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Penn State Coach Joe Paterno Cried For Himself, And Not The Victims

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Aug. 16 2012, Published 12:05 p.m. ET

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By Debbie Emery - Reporter

Longtime Penn State football coach Joe Paterno "sobbed uncontrollably" the day after he got the phone call last November that his 46-year career at the school was over, a new biography claims.

Sadly, it appears that the legendary coach wasn't shedding tears for the boys who had been abused at the hands of convicted sex offender Jerry Sandusky, but for the loss of his reputation.

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"My name," Paterno told his son Jay. "I have spent my whole life trying to make that name mean something. And now it's gone."

The behind-the-scenes insight into that fateful day is revealed in the groundbreaking new biography Paterno by journalist Joe Posnanski, who as a senior writer for Sports Illustrated was invited to to join Joe in State College, Pennsylvania, to spend the upcoming season writing his biography, reported

Due to the unique timing of his assignment, Posnanski was afforded inside access to Paterno and his inner circle as the Sandusky scandal engulfed the campus and the nation.

The author goes on to describe the formerly invulnerable coach's "bad day" after he was dismissed by the Penn State board of trustees: "On Thursday, Paterno met with his coaches at his house. He sobbed uncontrollably. This was his bad day. Later, one of his former captains, Brandon Short, stopped by the house.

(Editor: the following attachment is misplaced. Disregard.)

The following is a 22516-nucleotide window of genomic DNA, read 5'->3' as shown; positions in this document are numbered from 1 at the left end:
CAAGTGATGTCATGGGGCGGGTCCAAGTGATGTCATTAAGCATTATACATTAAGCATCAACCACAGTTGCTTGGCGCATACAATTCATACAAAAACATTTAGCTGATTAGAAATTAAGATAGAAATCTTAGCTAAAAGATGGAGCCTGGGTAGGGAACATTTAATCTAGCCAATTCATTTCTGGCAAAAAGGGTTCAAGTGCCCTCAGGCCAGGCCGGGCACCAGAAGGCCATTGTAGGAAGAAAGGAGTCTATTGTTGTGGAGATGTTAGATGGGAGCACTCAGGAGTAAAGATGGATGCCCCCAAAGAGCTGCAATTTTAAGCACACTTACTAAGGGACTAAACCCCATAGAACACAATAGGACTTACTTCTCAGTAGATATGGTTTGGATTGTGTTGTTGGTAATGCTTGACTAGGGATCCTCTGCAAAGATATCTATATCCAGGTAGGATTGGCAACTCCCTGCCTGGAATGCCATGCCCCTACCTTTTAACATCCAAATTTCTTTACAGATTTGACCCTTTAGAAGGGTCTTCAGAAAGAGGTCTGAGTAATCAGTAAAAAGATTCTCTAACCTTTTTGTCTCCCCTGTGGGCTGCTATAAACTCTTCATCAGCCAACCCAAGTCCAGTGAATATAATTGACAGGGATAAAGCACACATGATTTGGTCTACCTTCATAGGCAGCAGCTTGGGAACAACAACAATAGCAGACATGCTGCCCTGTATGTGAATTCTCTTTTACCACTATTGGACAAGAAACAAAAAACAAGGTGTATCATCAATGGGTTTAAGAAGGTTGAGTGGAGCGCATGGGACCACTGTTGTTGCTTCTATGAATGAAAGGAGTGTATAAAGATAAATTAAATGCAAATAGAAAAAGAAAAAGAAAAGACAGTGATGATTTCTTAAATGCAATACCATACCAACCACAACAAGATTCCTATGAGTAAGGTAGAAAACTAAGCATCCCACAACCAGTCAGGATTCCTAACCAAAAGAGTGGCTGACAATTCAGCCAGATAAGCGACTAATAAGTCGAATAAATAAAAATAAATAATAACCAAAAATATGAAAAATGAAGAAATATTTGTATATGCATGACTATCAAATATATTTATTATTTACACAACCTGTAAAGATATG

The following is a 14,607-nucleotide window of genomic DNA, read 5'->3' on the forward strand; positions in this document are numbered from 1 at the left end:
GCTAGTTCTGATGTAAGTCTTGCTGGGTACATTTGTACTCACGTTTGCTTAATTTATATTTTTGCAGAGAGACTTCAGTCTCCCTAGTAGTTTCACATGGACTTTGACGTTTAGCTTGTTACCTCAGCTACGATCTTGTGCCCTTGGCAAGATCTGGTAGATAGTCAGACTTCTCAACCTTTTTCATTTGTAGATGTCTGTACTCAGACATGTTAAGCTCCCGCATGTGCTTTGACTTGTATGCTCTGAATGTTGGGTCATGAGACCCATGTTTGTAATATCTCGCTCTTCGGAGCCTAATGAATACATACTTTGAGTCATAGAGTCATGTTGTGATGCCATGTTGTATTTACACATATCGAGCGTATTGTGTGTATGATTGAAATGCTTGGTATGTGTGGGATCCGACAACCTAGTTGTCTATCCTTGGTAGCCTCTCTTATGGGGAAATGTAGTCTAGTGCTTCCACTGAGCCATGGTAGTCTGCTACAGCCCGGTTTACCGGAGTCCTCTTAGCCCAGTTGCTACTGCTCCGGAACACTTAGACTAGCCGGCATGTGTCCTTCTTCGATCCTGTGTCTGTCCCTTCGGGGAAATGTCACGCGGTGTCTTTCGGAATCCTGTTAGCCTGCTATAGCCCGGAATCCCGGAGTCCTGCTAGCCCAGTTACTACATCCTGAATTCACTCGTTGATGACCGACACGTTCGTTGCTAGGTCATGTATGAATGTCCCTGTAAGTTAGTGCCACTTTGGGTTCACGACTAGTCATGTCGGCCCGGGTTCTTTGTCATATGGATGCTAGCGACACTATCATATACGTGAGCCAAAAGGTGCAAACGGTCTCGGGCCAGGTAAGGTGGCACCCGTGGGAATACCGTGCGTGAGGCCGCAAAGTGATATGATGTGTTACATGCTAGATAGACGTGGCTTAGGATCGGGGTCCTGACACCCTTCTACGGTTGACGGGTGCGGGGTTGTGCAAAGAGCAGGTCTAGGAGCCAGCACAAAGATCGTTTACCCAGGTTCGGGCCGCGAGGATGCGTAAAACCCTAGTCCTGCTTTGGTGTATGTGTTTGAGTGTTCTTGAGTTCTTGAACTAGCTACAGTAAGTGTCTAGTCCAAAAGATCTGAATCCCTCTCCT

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"When Brandon asked, 'How are you doing, coach?' Paterno answered, 'I'm OK,' but the last syllable was shaky, muffled by crying, and then he broke down and said, 'I don't know what I'm going to do with myself.'"

As the scandal escalated around them, Paterno and his family were forced to hire high-powered PR specialist Dan McGinn to calm the storm, which was when they discovered just how far his reputation and influence had fallen.

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"He asked (family adviser Guido) D'Elia for the name of one person on the Penn State board of trustees, just one, whom they could reach out to, to negotiate a gracious ending," wrote Posnanski. "D'Elia shook his head.

Jerry Sandusky Labeled 'Pedophile' By Psychologist In 1998

"'One person on the board, that's all we need,' McGinn said.

"D'Elia shook his head again. 'It began in 2004,' he whispered, referring to an old clash Paterno had with university president Graham Spanier. 'The board started to turn. We don't have anybody on the board now.'"

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As previously reported, Joe Paterno died of lung cancer in January at age 85, he was diagnosed with the disease just days after he was ousted as PSU's head coach.

Jerry Sandusky's Wife Dottie Testifies At His Child Sex Abuse Trial

In June, Sandusky was found guilty of 45 counts of sexual assault against minors following allegations that ranged from rape to indecent touching, and covered a 15-year period involving ten victims.

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The latest bombshell in the scandal is that a witness interviewed by federal authorities in the widening Penn State investigation claims he saw Jerry Sandusky and one of the school's prominent boosters sexually abusing boys on a private plane, reported last week.

Paterno by Joe Posnanski goes on sale on Tuesday, August 21, and an exclusive excerpt from the book is in the new issue of GQ, on newsstands now.



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